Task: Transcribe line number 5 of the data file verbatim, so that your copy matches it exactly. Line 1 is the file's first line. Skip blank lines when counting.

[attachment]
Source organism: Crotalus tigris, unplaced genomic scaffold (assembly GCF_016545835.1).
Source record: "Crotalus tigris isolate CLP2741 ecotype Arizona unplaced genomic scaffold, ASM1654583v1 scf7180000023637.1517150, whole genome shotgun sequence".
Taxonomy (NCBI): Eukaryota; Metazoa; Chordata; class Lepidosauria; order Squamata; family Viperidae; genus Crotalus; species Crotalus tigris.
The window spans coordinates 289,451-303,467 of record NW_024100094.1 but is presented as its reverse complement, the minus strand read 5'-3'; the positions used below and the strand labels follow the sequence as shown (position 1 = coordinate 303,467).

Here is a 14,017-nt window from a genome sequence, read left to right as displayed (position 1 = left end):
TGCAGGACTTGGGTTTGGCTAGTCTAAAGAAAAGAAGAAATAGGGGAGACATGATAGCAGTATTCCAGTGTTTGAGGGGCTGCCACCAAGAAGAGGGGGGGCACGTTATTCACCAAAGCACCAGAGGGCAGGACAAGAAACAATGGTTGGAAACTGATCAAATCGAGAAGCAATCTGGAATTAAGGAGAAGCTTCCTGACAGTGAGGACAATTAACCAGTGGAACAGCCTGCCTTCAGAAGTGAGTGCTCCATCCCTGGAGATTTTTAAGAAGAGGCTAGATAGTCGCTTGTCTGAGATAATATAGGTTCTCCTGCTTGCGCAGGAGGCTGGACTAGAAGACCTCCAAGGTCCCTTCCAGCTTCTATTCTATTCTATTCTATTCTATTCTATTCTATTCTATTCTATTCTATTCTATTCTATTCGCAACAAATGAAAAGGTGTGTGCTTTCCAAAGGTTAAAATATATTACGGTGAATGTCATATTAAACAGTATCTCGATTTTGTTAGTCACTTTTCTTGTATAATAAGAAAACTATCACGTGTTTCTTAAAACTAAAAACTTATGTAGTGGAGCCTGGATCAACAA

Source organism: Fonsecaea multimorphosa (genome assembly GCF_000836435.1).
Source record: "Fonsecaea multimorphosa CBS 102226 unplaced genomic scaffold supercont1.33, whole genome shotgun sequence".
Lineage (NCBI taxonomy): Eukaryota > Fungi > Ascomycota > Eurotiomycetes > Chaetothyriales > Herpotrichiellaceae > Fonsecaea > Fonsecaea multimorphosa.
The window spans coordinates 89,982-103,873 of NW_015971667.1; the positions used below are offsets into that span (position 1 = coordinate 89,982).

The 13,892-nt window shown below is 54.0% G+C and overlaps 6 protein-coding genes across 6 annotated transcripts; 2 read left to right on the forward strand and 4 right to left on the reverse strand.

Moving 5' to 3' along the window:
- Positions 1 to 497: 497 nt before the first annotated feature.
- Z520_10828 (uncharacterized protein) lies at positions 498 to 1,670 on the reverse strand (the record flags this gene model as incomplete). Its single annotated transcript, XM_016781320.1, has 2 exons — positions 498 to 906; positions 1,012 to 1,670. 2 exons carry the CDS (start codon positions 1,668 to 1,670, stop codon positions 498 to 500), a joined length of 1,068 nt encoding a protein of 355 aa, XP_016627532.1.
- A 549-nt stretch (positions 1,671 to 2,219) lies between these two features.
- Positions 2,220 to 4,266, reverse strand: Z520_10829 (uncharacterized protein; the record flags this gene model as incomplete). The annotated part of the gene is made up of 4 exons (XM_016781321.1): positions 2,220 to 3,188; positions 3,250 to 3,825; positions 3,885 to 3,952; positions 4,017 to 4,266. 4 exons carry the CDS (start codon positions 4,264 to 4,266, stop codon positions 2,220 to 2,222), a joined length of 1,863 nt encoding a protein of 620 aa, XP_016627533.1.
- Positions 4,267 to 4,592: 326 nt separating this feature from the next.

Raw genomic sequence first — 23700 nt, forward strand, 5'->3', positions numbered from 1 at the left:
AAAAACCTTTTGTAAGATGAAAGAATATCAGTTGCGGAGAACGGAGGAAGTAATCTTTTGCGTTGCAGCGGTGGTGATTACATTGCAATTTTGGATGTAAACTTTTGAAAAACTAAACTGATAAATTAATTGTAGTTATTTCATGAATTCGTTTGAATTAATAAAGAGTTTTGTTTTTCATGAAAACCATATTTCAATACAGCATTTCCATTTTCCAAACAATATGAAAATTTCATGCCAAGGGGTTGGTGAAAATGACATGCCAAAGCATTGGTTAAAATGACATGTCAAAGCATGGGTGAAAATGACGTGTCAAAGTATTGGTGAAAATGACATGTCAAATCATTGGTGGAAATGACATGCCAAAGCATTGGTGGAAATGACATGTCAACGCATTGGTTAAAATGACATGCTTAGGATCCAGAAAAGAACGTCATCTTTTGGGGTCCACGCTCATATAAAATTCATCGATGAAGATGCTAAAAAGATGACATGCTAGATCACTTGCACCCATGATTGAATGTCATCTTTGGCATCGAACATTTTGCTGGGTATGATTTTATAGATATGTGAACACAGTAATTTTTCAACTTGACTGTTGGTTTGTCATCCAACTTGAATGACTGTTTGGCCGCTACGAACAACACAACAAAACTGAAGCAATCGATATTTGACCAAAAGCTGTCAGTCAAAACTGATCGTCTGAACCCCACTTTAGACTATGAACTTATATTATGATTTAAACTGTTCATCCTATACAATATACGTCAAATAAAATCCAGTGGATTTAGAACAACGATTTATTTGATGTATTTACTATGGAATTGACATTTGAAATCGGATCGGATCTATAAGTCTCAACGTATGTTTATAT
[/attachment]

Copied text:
Here is a 14,017-nt window from a genome sequence, read left to right as displayed (position 1 = left end):